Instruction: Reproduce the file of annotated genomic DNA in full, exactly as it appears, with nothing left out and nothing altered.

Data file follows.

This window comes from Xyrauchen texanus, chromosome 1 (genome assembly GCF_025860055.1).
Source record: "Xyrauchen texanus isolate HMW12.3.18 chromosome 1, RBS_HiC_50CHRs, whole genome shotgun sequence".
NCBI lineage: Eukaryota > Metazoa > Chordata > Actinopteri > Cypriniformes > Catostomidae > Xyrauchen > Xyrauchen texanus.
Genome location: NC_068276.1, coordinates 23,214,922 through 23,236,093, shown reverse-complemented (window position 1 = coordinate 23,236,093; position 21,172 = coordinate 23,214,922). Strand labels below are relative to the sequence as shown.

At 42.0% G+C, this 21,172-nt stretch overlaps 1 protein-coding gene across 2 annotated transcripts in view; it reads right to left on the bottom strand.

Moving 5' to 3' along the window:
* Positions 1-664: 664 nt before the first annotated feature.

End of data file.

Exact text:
This window comes from Xyrauchen texanus, chromosome 1 (genome assembly GCF_025860055.1).
Source record: "Xyrauchen texanus isolate HMW12.3.18 chromosome 1, RBS_HiC_50CHRs, whole genome shotgun sequence".
NCBI lineage: Eukaryota > Metazoa > Chordata > Actinopteri > Cypriniformes > Catostomidae > Xyrauchen > Xyrauchen texanus.
Genome location: NC_068276.1, coordinates 23,214,922 through 23,236,093, shown reverse-complemented (window position 1 = coordinate 23,236,093; position 21,172 = coordinate 23,214,922). Strand labels below are relative to the sequence as shown.

At 42.0% G+C, this 21,172-nt stretch overlaps 1 protein-coding gene across 2 annotated transcripts in view; it reads right to left on the bottom strand.

Moving 5' to 3' along the window:
* Positions 1-664: 664 nt before the first annotated feature.